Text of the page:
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Comparative understanding of metal hyperaccumulation in plants: a mini-review

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Hyperaccumulator plants are ideal models for investigating the regulatory mechanisms of plant metal homeostasis and environmental adaptation due to their notable traits of metal accumulation and tolerance. These traits may benefit either the biofortification of essential mineral nutrients or the phytoremediation of nonessential toxic metals. A common mechanism by which elevated expression of key genes involved in metal transport or chelation contributes to hyperaccumulation and hypertolerance was proposed mainly from studies examining two Brassicaceae hyperaccumulators, namely Arabidopsis halleri and Noccaea caerulescens (formerly Thlaspi caerulescens). Meanwhile, recent findings regarding systems outside the Brassicaceae hyperaccumulators indicated that functional enhancement of key genes might represent a strategy evolved by hyperaccumulator plants. This review provides a brief outline of metal hyperaccumulation in plants and highlights commonalities and differences among various hyperaccumulators.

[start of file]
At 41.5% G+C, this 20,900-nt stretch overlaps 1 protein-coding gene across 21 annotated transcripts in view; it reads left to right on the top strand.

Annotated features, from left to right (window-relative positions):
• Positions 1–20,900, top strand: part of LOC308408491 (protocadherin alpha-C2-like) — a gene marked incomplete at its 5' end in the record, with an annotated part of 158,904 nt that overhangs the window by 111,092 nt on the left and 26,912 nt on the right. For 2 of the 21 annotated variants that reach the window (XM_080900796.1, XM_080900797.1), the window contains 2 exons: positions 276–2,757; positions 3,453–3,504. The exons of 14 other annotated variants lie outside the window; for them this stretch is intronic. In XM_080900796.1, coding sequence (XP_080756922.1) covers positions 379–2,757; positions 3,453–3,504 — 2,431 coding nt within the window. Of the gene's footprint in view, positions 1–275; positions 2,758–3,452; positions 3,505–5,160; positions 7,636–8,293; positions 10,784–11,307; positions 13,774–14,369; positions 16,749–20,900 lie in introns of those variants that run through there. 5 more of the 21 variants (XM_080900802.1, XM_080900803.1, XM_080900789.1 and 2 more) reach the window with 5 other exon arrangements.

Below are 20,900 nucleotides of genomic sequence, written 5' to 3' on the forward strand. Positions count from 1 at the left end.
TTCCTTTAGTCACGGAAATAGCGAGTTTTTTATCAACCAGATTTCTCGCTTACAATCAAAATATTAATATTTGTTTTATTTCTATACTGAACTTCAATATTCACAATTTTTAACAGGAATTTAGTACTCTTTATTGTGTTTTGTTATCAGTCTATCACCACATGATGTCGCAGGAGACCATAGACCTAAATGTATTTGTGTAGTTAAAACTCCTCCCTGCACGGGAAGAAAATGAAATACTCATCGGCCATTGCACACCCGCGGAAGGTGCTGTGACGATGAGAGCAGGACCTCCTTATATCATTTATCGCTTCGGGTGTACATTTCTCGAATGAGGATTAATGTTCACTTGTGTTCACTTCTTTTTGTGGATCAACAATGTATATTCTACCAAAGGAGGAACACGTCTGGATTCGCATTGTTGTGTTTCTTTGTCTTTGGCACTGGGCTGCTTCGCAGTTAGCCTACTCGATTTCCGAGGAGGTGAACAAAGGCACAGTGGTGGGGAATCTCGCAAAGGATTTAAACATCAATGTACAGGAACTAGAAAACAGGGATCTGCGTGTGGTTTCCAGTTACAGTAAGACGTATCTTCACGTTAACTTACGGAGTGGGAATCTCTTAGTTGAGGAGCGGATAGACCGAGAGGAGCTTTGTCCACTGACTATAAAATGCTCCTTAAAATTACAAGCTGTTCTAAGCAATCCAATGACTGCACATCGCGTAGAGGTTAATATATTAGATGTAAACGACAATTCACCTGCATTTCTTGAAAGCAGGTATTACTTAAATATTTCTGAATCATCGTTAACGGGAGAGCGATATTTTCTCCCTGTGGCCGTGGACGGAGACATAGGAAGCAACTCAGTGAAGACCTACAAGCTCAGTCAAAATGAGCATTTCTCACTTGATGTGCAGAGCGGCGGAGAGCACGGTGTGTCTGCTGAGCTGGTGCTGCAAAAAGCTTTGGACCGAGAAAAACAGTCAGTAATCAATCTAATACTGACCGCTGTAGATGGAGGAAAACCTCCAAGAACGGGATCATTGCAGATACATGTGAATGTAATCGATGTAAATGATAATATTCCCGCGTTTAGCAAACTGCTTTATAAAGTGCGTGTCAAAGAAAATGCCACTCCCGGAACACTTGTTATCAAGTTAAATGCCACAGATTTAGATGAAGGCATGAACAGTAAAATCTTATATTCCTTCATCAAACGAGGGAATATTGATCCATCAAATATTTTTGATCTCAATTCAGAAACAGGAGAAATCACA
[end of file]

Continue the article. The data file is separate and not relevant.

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This study was financially supported by the National Natural Science Foundation of China (Grants 31700212) and Doctoral Scientific Research Start-up Funding of Hunan University of Science and Technology.

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Correspondence to Jia-Shi Peng or Shuan Meng.

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Peng, J., Guan, Y., Lin, X. et al. Comparative understanding of metal hyperaccumulation in plants: a mini-review. Environ Geochem Health (2020). https://doi.org/10.1007/s10653-020-00533-2

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  • Hyperaccumulator
  • Heavy metal
  • Elevated expression
  • Functional enhancement
  • Cell wall